I am typically using Camera+ rather than the camera app that comes with the iPhone. Here is the image as shot. Lots of problems with this, my biggest criticism is that I should have been closer to crop out the sky and the trailer. You can zoom with Camera+ but be aware that it is a digital zoom – in effect you’re just using less of the sensor. If I have to crop I’d prefer to do it in software after the fact. I’ll admit that I think cropping is not a big deal particularly with my DLSR but is an issue with the small files that come from the iPhone, so try to get it right in ‘iPhone’ as it were.

The first step is to bring the file into PhotoForge and do some preliminary editing. Photoforge is a great app with lots of capabilities, curves, sharpening, cropping, textures, frames and effects and is one that I highly recommend. One of the neat things is that Photoforge has layers so you can work in a layer based manner if that is something that you’re used to. I generally am not using layers but I’m also just doing very simple edits. I will generally look at the levels panel and tweak there if I think the image needs it. In this case it didn’t a levels adjustment and so I moved on to add a bit of contrast using the curves function. I didn’t like any of the other tweaks that I might usually add and so I saved the file back to the photolibrary and jumped into Phototoaster.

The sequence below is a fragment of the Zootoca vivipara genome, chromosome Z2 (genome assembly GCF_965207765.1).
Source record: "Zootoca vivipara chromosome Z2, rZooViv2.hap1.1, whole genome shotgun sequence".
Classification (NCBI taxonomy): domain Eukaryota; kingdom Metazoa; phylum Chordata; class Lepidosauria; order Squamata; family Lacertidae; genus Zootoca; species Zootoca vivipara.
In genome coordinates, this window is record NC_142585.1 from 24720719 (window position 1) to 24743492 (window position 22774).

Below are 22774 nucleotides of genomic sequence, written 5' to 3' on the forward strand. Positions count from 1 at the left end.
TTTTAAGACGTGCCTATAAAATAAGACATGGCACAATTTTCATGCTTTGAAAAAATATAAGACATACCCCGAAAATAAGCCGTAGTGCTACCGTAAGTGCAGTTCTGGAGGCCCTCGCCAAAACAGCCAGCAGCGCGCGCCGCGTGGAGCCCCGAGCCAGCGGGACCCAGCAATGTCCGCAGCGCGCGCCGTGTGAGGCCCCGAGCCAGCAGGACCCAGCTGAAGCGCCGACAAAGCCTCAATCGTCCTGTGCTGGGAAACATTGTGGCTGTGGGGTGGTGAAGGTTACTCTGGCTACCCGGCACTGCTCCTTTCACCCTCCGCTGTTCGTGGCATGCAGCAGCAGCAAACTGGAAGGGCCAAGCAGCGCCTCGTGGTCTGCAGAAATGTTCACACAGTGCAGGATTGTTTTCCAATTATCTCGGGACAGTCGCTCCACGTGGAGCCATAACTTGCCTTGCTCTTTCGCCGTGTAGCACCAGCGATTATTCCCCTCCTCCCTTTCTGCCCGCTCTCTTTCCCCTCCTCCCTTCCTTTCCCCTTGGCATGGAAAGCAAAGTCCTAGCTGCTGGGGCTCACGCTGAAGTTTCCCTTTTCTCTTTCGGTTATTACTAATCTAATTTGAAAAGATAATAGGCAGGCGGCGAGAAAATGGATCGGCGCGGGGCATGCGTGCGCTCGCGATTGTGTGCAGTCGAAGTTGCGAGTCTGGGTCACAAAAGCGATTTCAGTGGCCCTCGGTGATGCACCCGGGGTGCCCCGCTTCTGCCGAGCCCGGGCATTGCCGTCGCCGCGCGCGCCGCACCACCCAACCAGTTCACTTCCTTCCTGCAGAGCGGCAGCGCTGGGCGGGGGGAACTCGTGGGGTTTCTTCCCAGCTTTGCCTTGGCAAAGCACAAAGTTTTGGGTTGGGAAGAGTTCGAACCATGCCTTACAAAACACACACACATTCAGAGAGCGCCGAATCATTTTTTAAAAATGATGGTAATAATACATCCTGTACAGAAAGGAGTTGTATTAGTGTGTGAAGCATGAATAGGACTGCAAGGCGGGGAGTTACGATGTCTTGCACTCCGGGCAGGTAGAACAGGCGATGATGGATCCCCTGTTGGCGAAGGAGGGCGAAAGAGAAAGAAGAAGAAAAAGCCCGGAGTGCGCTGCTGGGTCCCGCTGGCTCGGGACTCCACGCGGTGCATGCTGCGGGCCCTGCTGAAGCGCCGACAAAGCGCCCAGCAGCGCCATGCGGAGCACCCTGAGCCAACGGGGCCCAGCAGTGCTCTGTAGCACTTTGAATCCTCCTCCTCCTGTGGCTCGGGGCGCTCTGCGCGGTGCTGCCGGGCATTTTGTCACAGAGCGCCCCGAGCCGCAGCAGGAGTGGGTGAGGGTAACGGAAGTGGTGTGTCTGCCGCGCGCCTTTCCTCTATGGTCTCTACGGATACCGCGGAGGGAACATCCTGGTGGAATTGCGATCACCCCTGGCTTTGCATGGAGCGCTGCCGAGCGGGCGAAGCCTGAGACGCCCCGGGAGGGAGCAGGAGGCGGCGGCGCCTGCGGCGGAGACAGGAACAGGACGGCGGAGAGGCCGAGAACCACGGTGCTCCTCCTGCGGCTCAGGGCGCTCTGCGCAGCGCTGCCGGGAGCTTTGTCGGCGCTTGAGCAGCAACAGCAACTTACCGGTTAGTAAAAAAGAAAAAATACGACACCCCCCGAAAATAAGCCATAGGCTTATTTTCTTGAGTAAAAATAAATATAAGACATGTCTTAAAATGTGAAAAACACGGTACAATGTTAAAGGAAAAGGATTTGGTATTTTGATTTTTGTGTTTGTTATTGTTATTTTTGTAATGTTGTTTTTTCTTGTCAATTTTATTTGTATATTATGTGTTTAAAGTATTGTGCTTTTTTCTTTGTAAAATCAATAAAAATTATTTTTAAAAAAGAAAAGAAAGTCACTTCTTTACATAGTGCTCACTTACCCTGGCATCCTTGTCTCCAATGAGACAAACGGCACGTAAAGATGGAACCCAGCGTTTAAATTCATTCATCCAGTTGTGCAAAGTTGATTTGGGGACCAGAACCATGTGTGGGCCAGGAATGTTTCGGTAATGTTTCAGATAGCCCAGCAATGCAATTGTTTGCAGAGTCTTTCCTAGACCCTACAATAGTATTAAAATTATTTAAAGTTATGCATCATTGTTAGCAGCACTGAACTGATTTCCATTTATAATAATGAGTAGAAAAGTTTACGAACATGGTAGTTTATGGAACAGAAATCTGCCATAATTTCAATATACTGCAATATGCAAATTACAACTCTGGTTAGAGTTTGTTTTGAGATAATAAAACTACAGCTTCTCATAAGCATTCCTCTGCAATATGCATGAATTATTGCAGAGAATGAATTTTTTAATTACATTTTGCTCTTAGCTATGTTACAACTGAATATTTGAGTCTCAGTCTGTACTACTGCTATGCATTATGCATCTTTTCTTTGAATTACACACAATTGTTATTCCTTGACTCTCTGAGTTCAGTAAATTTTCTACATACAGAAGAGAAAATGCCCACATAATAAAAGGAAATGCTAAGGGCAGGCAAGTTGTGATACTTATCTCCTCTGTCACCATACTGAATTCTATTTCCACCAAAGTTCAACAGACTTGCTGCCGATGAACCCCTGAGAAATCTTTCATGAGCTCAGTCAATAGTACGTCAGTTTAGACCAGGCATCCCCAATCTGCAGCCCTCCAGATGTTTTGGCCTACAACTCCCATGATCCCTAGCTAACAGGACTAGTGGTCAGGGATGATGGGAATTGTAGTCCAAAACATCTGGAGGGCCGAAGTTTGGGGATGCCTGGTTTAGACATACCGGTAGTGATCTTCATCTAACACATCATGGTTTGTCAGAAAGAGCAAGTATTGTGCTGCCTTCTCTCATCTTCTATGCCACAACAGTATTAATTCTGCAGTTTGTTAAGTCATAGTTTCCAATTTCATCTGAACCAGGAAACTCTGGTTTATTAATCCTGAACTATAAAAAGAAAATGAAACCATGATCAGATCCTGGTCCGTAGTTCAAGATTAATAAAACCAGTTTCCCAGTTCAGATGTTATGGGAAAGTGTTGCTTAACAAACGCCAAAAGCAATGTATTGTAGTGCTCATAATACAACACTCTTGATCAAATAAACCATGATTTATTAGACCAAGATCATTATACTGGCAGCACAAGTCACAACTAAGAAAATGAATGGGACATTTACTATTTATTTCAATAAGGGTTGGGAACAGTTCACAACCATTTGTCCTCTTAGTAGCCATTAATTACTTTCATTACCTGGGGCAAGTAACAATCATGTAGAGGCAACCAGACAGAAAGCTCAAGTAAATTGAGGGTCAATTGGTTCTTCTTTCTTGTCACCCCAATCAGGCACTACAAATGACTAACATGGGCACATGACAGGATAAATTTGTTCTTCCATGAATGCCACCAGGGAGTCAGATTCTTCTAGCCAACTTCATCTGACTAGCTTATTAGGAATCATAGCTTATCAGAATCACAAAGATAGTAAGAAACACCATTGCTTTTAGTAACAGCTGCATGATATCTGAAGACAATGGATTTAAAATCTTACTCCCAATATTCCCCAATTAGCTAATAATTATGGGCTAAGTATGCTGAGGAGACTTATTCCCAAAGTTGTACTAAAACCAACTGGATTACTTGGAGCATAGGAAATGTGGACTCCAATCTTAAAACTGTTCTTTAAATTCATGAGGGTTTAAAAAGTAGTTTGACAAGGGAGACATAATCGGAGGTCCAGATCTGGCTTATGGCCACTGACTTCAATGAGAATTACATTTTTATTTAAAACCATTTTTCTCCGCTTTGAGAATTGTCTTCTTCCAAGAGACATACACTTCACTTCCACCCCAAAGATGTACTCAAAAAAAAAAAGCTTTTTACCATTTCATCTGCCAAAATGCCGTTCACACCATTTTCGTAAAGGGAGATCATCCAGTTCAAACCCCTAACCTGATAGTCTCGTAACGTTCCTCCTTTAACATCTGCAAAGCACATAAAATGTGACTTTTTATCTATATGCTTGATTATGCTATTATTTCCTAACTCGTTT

I’m almost exclusively using Phototoaster now to add the Lomo effect. There is a Lomo effect in PhotoForge but it feels a bit washed out for my taste. I cropped the image to a square to remove the distractions and applied the Lomo effect which can be found …

I like the square but also wanted to see what else I could do. Here I didn’t lock the crop to a particular ratio and came up with this crop that I particularly liked and as before then added the Lomo effect.